Skip to main content
Open Access Publications from the University of California

UC Riverside

UC Riverside Electronic Theses and Dissertations bannerUC Riverside

Costs of Insecticide Resistance on Fitness


The mechanisms behind insecticide resistance are commonly thought to induce fitness costs in the absence of insecticides in the environment. However, it is still largely unknown how these fitness costs present themselves and what factors may influence the variation in cost on fitness due to insecticide resistance. To investigate this, I conducted multiple meta-analyses’ along with my own lab study on an insecticide resistant glassy-winged sharpshooter population. I first conducted a literature search and collected data on studies that tested for fitness costs associated with insecticide resistance. The data collected was then used to generate multiple meta-analyses’ to determine the overall effects of resistance on insect fitness indicated through different life history traits. Fecundity, juvenile development time, juvenile survival percentage, and male longevity were significantly reduced due to insecticide resistance. Juvenile development time was prolonged in resistant individuals compared to susceptible individuals; however, female longevity was unaffected by resistance overall. Results from the meta-analyses’ also indicated that there is no consistent trend between the magnitude of resistance and fitness cost. A lab study was also performed between field resistant and susceptible glassy-winged sharpshooter populations to detect any fitness costs associated with insecticide resistance. Glassy-winged sharpshooter fitness was significantly affected by neonicotinoid resistance. Individuals from the resistant sharpshooter population had a significantly reduced fecundity and adult lifespan compared to individuals from the susceptible population. Morphological features like tibia length and intraocular distance were larger in the resistant population compared to the susceptible population; however, there was no difference in wing vein length and dry weight between the two populations. This thesis provides evidence towards fitness costs associated with insecticide resistance that may be used to optimize existing resistance control strategies.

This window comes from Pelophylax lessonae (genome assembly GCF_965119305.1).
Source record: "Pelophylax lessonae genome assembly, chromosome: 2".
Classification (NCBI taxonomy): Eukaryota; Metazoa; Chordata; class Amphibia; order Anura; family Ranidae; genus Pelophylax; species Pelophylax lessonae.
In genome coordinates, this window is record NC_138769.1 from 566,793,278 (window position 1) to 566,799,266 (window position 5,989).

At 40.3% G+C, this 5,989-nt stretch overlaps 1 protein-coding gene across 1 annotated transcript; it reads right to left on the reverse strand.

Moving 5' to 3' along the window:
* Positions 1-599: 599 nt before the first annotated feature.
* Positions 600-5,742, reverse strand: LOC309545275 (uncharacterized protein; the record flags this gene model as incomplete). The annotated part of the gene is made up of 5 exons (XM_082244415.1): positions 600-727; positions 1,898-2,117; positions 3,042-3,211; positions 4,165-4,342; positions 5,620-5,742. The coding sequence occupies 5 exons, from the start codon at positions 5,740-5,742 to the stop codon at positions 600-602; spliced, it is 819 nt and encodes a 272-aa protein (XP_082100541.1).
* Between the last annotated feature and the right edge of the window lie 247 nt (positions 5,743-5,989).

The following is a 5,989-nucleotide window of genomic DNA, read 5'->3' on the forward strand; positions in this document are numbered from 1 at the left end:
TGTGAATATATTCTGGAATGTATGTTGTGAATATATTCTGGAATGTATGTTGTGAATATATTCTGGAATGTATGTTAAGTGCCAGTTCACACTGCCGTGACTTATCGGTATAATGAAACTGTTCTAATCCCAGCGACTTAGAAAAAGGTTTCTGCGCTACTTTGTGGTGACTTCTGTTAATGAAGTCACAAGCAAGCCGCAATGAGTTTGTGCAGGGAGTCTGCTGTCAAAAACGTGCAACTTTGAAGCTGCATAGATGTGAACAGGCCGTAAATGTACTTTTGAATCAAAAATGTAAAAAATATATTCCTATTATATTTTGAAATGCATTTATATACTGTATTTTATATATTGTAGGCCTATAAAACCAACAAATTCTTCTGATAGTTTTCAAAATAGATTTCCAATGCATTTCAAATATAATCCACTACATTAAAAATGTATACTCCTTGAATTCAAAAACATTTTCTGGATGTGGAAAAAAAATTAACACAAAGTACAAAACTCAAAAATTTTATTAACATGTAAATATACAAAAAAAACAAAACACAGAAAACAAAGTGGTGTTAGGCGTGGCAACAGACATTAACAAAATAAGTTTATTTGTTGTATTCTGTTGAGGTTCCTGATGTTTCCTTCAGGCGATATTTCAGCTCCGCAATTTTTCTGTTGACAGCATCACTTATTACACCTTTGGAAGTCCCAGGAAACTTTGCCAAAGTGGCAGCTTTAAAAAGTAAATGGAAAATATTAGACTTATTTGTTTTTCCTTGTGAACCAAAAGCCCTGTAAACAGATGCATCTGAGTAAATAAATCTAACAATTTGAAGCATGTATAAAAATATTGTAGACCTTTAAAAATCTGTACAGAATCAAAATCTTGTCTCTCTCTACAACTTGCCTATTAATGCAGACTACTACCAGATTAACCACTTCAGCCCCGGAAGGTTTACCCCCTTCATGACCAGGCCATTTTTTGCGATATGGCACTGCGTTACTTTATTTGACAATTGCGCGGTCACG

Main Content
For improved accessibility of PDF content, download the file to your device.
Current View